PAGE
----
In appreciation for not being cut back too severely even though they were sprawling all through the perennial garden last year, the perennial sweet peas (Lathyrus latifolius) are beginning to bloom.
(Plants can show appreciation, right?)
I didn’t take a picture of the whole patch, as it may cause some to wonder about my sanity in allowing this plant to sprawl as it does in the perennial garden where I put it.
However, I can hardly blame the plant. I have not planted it in the type of garden that best suits it, and I’m the one trying to make it conform. It would rather be someplace where it can really let loose and sprawl all over and self seed with abandon. Like on a hillside where nothing else grows, or along a fence in the sun. I’ll have to evaluate at the end of the season what the “damages” are from continuing to let this sweet pea flourish where it is. “Damages” might include finding some struggling perennials under all the sweet peas or finding way too many pea seedlings come up in way too many other places.
In the meantime, I’ll just enjoy this for another year. It’s pretty, flowers freely and with abandon, and reminds me of sweet peas that grew at my grandparent’s house. It’s like a misbehaving child of the family whose parents don’t see or won’t see how bad they really are, but all are entertained by their antics. This sweet pea is a member of my garden family, so I just can’t throw it into the compost bin!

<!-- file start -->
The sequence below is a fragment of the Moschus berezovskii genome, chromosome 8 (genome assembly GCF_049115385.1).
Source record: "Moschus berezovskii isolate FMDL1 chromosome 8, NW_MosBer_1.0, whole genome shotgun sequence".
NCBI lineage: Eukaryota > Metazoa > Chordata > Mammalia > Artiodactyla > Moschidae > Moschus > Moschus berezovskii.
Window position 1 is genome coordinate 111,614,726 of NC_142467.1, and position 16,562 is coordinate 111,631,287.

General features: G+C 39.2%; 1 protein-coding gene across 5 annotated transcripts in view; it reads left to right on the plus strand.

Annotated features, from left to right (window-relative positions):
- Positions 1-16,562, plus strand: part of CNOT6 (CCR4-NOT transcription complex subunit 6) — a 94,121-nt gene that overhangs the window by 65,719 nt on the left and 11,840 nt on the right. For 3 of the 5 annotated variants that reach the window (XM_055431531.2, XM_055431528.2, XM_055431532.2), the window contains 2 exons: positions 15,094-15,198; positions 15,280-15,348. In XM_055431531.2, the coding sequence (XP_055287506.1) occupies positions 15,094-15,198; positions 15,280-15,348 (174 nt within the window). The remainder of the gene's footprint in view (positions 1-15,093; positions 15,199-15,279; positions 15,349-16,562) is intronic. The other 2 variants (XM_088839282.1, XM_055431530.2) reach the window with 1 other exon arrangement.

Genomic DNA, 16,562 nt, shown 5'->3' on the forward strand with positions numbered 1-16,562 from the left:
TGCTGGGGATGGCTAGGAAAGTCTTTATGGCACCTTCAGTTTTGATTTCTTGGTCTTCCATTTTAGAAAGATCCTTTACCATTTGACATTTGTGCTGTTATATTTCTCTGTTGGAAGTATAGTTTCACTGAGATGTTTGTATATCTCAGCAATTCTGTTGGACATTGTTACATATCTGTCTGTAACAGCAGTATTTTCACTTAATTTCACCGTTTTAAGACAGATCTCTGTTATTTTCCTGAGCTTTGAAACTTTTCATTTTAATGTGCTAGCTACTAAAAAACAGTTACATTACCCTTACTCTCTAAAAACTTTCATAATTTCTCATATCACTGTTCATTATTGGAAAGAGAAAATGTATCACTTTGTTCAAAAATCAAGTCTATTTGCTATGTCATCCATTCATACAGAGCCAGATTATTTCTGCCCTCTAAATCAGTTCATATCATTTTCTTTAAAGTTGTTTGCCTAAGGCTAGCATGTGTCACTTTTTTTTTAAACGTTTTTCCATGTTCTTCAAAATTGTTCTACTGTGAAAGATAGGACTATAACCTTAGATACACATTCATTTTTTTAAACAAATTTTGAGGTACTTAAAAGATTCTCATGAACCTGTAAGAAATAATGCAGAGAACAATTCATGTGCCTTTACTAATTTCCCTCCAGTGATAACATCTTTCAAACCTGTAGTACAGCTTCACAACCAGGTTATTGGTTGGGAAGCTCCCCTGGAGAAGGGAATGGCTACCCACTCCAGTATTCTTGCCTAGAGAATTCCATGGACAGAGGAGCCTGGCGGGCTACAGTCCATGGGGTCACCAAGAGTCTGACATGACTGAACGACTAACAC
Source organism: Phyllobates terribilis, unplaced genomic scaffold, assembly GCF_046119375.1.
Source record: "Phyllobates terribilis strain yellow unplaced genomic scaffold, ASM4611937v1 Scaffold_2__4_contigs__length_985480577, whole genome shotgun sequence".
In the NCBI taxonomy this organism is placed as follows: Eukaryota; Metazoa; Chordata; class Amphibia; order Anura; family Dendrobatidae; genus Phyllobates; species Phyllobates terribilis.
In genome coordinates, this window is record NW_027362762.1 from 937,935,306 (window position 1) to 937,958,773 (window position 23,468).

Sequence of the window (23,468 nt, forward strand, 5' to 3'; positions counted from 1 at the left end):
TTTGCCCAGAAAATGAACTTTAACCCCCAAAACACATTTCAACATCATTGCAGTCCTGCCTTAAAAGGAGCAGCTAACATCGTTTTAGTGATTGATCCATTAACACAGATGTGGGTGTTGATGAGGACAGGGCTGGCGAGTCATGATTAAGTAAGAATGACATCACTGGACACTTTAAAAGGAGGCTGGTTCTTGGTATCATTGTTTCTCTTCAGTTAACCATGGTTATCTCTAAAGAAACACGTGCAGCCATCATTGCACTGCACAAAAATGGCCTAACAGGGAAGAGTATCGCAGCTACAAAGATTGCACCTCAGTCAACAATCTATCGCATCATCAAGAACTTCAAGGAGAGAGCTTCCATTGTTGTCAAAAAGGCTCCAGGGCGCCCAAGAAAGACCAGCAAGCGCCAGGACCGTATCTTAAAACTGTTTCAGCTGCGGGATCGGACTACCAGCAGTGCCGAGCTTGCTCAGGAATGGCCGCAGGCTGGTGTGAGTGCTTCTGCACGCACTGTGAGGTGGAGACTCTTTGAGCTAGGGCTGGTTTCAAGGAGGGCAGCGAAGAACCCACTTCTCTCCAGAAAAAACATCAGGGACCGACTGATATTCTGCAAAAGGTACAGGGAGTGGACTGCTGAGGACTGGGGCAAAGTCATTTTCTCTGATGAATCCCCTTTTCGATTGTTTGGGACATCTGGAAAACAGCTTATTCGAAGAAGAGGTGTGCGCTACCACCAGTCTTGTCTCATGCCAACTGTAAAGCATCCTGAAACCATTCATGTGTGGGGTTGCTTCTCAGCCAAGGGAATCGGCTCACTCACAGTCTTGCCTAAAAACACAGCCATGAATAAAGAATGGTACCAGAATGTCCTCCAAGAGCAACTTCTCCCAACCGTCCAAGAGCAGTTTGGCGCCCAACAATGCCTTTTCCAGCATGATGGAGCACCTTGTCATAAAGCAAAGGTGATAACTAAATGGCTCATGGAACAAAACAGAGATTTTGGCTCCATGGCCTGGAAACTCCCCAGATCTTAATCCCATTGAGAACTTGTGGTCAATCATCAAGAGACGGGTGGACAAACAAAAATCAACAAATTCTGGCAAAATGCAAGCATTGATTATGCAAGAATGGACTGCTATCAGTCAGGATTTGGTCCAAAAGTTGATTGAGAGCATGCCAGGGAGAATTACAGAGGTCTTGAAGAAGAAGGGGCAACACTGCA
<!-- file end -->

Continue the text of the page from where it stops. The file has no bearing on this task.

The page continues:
See My Garden Pictures for a new post showing all the hoe pictures together!
I have never been able to get sweet peas to sprout. You were right, that weed is bitter nightshade. Have you read the book “The $64 Tomato” by William Alexander? If you haven’t, you should you would probably enjoy it. No gardening today.
Carol Michel says
Kathy, you are probably thinking about regular annual sweet peas, which can be difficult to start. These that I have are perennials sweet peas. They don’t have much scent and they self sow all over the place. I’ll give you a start sometime 🙂
I transplanted my vining sweat pea this year, and it doesn’t like the new location. Can I transplant it again now, or is it too late?
Carol Michel says
I look at it this way. If the plant is struggling in its current location and is going to die anyway, how much worse can it be to move it to someplace where you think it might do better? The worst that happens is it dies, but it was going to anyway.
I can provide new starts in the spring and plent of them.